Archaeologists have uncovered a Roman water system during excavations in Stabiae, located near Pompeii in the Province of Naples, Italy.
Stabiae was largely buried during the eruption of Mount Vesuvius in AD 79, which released a deadly cloud of super-heated tephra and gases to a height of 33 km (21 mi), molten rock, pumice, and hot ash at a rate of 1.5 million tons per second. The resulting pyroclastic surges and heavy ashfall enveloped Pompeii and Herculanium, with large parts of Stabiae being buried in thick tephra and ash.
The Roman author, Pliny the Elder, records that Stabiae had several miles of luxury coastal villas along the edge of the headland, with notable figures such as Julius Caesar, the emperors Augustus and Tiberius, and the statesman-philosopher Cicero all owning properties there.
Excavations in a small peristyle (colonnaded garden) at the Villa Arianna have uncovered parts of an ancient water system during archaeological cleaning, revealing a decorated lead tank which was part of a water distribution system within the villa complex.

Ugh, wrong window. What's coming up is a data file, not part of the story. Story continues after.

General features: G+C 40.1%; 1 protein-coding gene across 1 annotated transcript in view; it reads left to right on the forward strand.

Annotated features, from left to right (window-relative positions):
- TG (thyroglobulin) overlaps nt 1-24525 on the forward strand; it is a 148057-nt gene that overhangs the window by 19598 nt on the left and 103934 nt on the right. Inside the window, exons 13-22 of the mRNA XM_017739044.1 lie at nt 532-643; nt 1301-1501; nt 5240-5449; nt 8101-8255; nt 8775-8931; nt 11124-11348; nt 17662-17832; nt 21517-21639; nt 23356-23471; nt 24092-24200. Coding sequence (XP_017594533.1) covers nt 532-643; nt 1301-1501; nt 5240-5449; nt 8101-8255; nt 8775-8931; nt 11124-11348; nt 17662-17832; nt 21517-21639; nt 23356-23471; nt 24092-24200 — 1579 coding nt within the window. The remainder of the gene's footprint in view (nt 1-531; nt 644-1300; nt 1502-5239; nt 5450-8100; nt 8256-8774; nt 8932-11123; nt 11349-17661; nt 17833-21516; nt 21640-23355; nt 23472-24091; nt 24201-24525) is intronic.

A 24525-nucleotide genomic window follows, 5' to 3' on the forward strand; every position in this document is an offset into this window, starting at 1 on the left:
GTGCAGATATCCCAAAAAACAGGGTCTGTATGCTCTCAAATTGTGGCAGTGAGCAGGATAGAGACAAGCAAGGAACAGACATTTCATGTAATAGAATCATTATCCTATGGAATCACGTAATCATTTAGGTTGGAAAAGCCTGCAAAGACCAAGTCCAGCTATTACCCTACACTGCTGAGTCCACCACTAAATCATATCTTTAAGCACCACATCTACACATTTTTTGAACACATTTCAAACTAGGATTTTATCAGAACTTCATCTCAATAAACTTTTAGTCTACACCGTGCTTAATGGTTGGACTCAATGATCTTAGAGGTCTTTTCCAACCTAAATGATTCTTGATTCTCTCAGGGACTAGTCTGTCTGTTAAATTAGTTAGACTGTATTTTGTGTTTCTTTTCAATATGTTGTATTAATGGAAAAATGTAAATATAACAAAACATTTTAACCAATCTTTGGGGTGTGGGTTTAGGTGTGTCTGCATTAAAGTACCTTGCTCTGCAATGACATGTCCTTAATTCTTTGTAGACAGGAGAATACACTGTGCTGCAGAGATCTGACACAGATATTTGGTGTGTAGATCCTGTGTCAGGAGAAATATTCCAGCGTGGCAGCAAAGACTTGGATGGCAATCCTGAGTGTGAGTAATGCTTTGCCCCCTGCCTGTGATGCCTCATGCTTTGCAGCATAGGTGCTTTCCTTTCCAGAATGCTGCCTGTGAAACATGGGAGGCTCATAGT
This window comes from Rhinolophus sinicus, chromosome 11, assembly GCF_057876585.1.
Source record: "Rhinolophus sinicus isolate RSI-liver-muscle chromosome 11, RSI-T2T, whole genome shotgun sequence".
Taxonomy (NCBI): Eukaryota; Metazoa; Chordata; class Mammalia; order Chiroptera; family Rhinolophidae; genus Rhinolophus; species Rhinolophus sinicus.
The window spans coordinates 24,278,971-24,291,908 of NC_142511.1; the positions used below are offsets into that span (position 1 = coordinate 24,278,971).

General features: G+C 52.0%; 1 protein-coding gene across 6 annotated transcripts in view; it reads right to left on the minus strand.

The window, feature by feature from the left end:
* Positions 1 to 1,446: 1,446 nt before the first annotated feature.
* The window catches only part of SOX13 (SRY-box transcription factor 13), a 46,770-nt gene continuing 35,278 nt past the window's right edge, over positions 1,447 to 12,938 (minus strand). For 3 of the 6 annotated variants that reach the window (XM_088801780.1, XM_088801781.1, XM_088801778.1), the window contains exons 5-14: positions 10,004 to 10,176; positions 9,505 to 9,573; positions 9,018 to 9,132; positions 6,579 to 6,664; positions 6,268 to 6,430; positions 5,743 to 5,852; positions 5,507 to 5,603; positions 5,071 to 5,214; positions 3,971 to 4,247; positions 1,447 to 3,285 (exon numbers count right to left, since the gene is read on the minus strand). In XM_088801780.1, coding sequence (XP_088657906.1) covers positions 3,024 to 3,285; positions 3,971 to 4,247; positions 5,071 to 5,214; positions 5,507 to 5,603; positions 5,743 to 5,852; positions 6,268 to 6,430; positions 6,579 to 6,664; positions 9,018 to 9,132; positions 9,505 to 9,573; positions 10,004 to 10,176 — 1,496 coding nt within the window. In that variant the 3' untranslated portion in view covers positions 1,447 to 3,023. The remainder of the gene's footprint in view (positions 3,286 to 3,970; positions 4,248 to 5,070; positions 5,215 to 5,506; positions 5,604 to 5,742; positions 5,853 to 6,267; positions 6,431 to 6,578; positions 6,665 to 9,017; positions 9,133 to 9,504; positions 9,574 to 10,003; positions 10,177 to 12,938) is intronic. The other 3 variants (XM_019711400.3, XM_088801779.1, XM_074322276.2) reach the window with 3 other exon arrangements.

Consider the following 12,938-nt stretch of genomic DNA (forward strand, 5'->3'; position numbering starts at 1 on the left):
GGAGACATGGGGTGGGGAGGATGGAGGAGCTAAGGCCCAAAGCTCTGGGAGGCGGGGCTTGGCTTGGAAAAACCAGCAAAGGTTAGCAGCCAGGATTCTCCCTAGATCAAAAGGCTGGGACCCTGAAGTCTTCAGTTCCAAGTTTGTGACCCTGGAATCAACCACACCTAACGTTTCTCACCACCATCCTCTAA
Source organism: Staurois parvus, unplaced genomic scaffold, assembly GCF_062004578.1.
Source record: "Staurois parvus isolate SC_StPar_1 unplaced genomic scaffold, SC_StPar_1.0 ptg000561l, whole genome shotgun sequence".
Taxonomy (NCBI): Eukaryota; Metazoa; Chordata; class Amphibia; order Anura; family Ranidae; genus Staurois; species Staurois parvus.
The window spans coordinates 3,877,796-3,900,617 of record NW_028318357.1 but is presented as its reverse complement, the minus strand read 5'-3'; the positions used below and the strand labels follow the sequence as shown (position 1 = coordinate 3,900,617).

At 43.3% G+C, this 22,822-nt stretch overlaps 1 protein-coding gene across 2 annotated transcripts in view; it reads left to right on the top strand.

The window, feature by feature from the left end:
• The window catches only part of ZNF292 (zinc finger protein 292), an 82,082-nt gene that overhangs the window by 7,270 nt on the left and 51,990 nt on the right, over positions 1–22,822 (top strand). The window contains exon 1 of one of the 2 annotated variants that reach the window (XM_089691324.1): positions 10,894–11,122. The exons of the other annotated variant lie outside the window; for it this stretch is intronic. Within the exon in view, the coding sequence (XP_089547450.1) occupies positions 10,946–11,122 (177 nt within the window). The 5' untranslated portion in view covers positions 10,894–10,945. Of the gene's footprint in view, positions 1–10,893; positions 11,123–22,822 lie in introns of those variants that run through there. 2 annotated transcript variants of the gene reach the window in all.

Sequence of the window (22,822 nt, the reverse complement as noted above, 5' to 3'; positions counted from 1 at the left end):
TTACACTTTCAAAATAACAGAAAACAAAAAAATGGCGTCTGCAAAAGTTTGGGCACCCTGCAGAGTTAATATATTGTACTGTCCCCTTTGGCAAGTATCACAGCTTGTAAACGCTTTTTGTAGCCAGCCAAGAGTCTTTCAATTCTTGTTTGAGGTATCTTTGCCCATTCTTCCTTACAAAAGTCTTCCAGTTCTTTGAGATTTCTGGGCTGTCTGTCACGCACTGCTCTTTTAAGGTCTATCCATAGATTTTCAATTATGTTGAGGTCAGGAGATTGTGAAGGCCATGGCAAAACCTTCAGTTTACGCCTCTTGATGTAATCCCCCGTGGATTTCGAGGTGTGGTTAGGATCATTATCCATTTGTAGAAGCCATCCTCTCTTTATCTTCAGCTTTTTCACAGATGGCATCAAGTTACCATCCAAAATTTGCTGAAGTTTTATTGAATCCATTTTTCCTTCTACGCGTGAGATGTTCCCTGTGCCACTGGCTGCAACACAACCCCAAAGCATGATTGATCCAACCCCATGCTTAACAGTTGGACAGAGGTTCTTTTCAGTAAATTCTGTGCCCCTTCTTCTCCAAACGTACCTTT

The villa was first excavated by the Swiss engineer Karl Weber between 1757 and 1762, revealing an area of around 2,500m2 that contains a large complex divided into four parts: the atrium and the surrounding rooms dating back to the late Republican period; service rooms and thermal baths; side rooms off the summer triclinium dating back to the Neronian Age; and a large palestra (gym) from the Flavian Age.
Two pipes are connected to the impluvium (central water collection tank) in the atrium, that fed water throughout the wider villa complex by regulating the flow of water into the various rooms.
Archaeologists suggest that the tank was likely visible in ancient times to allow access to the two stop keys, enabling the inhabitants to regulate the flow or shut off water distribution in order to carry out maintenance operations of the system.
Header Image Credit : Archaeological Park of Pompeii